This Week at NYU Wagner – May 21, 2012


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This Week at NYU Wagner – May 14, 2012


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This Week at NYU Wagner – May 07, 2012


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This Week at NYU Wagner – April 30, 2012


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Eat at Your Own Risk


The Wagner Food Policy Alliance Brown Bag was the kind of event that can make you re-examine your daily habits. Lauren Bush, a student at Wagner, eloquently discussed her harrowing personal experience with foodborne illness and the local and national advocacy efforts she has since joined to highlight and address this public issue.

When she was 20, Lauren said, she ate a bowl of contaminated spinach. It was triple-washed and organic — and grown in E.coli. After a pair of week-long hospital stays, $50,000 in medical bills (which her insurance fortunately covered, but of course not everyone’s does), and six months of slow recovery, she was finally able to walk to class again. Lauren’s difficult experience is not unique. According to estimates by the Centers for Disease Control and Prevention, each year one in six Americans—that’s 48 million people!—suffers from a foodborne illness. Health effects are wide-ranging and long-lasting; many people suffer consequences that will last the rest of their lives. The CDC also estimates that 128,000 Americans are hospitalized and 3,000 die of foodborne diseases every year. As Lauren said, this is not a rare form of cancer that we don’t yet know how to treat. This is bacteria. If we take the right precautions to detect it, we can eliminate it.

Lauren shared some practical knowledge at the April 4 brown-bag lunch. For instance, she said, water does not wash off bacteria; it only gets rid of dirt. Only cooking your food kills  bacteria. Also, “organic” does not necessarily mean safe. Neither does local, although eating locally grown food does reduce some risk. To stay informed about outbreaks in your area, you can join a listserv through STOP Foodborne Illness at http://www.stopfoodborneillness.org/.

Solutions also exist at the policy level. Lauren spoke of a woman who died after eating contaminated peanut butter. Peter Pan had known that they had a salmonella outbreak and had chosen to continue selling their product, she said. The Food and Drug Administration lacked the authority to force a recall. The Food Safety Modernization Act, signed into law on January 4, 2011, changed this. The Act also shifted focus from reaction to prevention of outbreaks. However, funding linked to this legislation has been cut significantly. The Microbiological Data Program, which has caught outbreaks by randomly testing produce in supermarkets, faces elimination. More advocacy is needed to ensure food safety.

Have Lauren’s eating habits changed dramatically? Not really. She has stopped eating raw spinach and sprouts (which are tough to clean). But she has chosen not to fear her food. “My life has changed enough,” she said. “I don’t need to dwell on this.”

To learn more about foodborne illness and food safety, visit News 21: How Safe is Your Food at http://foodsafety.news21.com/2011/overview. You can also hear Lauren at http://foodsafety.news21.com/2011/safety/prevention and read more on this topic at http://www.stopfoodborneillness.org/.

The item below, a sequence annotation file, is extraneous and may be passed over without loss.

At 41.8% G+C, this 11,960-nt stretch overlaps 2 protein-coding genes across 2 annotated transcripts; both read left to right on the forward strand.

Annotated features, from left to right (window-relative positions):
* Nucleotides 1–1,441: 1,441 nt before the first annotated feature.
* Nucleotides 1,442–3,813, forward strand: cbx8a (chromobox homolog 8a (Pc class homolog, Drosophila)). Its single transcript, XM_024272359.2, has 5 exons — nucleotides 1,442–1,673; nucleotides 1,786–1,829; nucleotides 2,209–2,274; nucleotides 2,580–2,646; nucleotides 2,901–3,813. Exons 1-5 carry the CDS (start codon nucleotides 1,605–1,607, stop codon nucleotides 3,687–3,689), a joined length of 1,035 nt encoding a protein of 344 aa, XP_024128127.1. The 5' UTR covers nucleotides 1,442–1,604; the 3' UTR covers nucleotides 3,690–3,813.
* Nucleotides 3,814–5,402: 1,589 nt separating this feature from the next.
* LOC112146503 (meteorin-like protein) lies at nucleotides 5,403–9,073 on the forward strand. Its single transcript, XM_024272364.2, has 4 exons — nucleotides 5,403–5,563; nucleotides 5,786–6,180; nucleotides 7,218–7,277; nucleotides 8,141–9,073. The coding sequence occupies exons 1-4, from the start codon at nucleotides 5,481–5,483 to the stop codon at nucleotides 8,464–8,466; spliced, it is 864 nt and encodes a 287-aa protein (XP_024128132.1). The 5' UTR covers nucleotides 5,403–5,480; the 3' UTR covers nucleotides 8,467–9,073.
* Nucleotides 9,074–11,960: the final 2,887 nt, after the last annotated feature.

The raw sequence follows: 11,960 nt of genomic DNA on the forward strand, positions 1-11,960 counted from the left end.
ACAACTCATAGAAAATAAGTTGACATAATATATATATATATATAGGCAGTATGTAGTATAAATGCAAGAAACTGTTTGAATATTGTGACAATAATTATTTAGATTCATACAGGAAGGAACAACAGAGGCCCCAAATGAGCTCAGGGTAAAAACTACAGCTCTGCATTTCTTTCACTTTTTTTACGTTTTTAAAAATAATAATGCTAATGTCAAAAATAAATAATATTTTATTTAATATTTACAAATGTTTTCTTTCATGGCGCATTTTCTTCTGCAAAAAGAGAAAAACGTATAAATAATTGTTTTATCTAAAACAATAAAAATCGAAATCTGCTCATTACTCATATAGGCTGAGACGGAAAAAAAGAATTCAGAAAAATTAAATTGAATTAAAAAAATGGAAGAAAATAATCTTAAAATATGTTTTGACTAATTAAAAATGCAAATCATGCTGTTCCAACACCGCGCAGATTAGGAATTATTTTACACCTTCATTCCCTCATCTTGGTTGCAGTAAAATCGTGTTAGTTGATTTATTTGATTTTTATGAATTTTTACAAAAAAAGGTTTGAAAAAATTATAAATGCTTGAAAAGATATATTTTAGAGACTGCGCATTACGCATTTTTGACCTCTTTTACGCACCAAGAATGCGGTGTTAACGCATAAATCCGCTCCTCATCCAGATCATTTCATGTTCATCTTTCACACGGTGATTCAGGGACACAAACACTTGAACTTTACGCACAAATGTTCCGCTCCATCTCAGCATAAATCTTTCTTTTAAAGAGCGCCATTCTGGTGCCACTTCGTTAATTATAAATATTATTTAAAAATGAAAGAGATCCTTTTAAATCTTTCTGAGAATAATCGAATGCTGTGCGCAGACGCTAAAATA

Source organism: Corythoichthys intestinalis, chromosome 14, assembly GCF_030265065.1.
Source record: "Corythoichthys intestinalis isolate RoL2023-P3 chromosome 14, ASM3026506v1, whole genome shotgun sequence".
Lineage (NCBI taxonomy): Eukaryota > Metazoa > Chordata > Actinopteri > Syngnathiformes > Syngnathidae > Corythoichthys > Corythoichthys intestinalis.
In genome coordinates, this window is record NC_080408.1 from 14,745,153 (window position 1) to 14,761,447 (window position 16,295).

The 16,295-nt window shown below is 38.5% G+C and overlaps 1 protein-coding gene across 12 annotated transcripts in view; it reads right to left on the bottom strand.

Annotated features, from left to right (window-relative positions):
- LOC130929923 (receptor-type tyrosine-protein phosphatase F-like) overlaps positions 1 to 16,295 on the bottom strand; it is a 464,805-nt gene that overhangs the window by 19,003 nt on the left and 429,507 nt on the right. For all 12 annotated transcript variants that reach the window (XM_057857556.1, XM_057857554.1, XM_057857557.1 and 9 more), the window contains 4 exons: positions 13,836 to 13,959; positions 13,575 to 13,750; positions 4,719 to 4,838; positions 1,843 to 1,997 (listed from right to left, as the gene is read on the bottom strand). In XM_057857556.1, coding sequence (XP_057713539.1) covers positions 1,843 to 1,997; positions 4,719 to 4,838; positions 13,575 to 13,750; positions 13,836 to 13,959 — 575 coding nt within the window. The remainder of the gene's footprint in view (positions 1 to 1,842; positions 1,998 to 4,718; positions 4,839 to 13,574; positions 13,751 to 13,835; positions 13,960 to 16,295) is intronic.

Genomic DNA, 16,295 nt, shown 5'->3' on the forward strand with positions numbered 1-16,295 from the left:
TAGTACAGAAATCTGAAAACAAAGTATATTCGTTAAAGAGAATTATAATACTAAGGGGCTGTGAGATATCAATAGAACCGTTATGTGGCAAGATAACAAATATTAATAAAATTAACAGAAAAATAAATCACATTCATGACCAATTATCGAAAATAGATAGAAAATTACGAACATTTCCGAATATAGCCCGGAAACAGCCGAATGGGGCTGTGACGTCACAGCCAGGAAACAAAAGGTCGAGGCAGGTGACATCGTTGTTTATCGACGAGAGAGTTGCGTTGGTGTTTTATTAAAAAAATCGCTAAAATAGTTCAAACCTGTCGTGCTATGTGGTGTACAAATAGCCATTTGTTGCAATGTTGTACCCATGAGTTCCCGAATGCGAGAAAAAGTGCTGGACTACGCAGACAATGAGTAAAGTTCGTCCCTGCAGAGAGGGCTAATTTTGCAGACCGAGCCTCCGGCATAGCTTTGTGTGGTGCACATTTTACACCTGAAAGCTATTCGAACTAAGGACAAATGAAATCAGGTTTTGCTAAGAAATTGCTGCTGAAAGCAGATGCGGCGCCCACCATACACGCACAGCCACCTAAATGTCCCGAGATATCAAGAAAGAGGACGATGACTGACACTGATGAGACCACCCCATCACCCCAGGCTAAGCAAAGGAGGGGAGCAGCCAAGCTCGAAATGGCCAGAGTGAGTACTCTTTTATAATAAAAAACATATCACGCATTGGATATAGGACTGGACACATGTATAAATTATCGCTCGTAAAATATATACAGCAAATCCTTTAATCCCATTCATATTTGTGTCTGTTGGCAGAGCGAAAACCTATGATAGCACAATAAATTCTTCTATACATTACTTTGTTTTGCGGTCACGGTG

How Does the Robin Hood Foundation Measure Social Impact?


What is the most effective way to reduce poverty among New Yorkers, and what measurements to you use to find out? The question drives the work of the Robin Hood Foundation. Two Robin Hood staff members—Kwaku Driskell, Program Officer for the Early Childhood & Youth portfolio, and Steven Lee, Managing Director of the Income Security portfolio—visited NYU Wagner on April 25 to share their insights with a group of students.

Increasingly, public and nonprofit organizations are striving to measure their impact on the social problems that concern them, and Robin Hood stands as a leader in this evolving, often-complex realm. The foundation uses metrics such as changes in income and quality-adjusted life years, comparing program outcomes to counter-factual scenarios to see how much of a difference the program makes on the participants’ lives.

For youth involved in the juvenile justice system, research shows that mental health and recidivism are major factors affecting their future earnings, so Robin Hood’s measurements are focused there. But as Driskell explained, the young person who has a stable mental health history and jumps a turnstile is not starting from the same place as the one who has severe mental health issues and served time for aggravated assault. How should this kind of difference, or nuance, be factored into the assessment of a program’s outcomes? Robin Hood staff members continue to grapple with this and other questions in their efforts to refine the strategies for performance measurement.

“Do qualitative measures play a role?” a student asked. They do: Driskell described how he visits program sites to observe grantees in action. He tries to gauge the hard-to-quantify aspects of programs: Is the atmosphere an inviting one? Is the program really engaging youth? What happens when a young person breaks the rules? He also noted that proven leadership sometimes induces Robin Hood to make riskier investments than it otherwise would.

Has Robin Hood figured out the magic metrics formula? Driskell and Lee freely admitted the measurements they’ve developed and put to use are imperfect. Nonetheless, Robin Hood’s approach represents a rigorous application of investment principles to philanthropy and a useful lens for thinking about social impact.